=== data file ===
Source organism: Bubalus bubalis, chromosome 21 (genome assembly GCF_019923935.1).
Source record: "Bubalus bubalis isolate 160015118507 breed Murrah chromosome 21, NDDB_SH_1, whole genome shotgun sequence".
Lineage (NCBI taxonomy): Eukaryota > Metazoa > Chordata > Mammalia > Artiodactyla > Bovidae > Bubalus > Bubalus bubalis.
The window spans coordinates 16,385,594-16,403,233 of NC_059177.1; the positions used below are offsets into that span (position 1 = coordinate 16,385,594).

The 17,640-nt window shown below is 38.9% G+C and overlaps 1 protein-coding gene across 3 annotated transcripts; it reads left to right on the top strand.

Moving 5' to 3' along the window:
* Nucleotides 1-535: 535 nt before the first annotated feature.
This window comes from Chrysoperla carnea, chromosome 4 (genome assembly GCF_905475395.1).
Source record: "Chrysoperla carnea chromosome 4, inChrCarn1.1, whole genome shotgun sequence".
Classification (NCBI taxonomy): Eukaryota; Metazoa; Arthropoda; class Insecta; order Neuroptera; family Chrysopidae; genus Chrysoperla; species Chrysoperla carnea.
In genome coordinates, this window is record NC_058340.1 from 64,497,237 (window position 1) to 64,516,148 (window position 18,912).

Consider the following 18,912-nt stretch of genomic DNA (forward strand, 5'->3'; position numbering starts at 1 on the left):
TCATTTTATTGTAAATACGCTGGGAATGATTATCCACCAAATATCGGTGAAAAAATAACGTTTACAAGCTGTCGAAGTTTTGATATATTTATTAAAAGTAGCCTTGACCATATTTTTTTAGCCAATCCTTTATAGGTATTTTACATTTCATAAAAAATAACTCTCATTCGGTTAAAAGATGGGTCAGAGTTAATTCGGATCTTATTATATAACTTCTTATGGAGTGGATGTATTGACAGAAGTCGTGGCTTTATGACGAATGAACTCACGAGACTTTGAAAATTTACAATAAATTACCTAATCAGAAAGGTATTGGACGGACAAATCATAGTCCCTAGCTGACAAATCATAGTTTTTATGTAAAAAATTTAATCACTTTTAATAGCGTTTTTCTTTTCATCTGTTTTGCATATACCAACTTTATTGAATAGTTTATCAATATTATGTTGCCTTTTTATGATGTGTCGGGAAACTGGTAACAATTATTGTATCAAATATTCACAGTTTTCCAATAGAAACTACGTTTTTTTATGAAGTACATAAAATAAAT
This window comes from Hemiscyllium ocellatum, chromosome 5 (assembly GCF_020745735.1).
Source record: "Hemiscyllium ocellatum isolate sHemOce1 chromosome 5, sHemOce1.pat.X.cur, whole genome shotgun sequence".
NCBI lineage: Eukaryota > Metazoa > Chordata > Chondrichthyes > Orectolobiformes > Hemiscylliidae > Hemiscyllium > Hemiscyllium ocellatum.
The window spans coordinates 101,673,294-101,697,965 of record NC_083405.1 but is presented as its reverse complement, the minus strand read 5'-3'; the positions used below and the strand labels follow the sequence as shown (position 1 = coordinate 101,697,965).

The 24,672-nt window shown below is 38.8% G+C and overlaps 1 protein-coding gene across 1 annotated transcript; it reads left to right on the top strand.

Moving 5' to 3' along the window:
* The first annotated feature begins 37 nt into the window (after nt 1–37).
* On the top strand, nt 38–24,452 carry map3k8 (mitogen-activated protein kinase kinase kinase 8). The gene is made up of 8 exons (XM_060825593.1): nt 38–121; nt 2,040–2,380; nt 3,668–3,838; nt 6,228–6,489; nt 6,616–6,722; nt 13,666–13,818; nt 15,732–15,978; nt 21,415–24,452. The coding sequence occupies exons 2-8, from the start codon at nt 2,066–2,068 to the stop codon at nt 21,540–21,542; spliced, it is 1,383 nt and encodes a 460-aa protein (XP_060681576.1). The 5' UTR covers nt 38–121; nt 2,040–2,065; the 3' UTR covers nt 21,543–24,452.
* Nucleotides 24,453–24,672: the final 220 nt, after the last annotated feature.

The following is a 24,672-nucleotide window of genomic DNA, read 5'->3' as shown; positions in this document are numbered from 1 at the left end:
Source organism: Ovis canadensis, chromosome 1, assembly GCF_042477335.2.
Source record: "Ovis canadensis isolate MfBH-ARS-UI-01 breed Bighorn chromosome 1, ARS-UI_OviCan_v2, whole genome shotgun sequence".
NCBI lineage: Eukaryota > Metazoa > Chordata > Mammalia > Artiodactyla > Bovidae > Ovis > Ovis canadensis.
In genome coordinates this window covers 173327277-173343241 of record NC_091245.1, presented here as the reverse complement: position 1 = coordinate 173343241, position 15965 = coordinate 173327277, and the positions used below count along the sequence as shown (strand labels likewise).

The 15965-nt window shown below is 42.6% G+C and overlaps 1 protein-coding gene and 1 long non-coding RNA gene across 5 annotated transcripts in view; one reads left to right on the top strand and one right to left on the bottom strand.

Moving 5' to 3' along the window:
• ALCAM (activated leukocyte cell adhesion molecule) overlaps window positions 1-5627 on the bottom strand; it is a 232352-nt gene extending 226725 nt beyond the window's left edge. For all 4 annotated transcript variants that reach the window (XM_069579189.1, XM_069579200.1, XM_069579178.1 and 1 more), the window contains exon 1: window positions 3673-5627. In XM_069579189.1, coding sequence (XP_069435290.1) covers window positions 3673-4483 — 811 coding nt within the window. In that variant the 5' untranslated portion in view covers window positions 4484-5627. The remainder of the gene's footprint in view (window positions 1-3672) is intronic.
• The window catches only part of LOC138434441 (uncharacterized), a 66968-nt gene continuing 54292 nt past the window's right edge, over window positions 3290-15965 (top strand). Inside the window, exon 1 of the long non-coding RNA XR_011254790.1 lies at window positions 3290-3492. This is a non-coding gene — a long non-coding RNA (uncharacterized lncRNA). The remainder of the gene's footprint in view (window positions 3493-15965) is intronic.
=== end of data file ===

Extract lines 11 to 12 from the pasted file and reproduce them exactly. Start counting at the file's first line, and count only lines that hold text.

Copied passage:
In genome coordinates, this window is record NC_058340.1 from 64,497,237 (window position 1) to 64,516,148 (window position 18,912).

Consider the following 18,912-nt stretch of genomic DNA (forward strand, 5'->3'; position numbering starts at 1 on the left):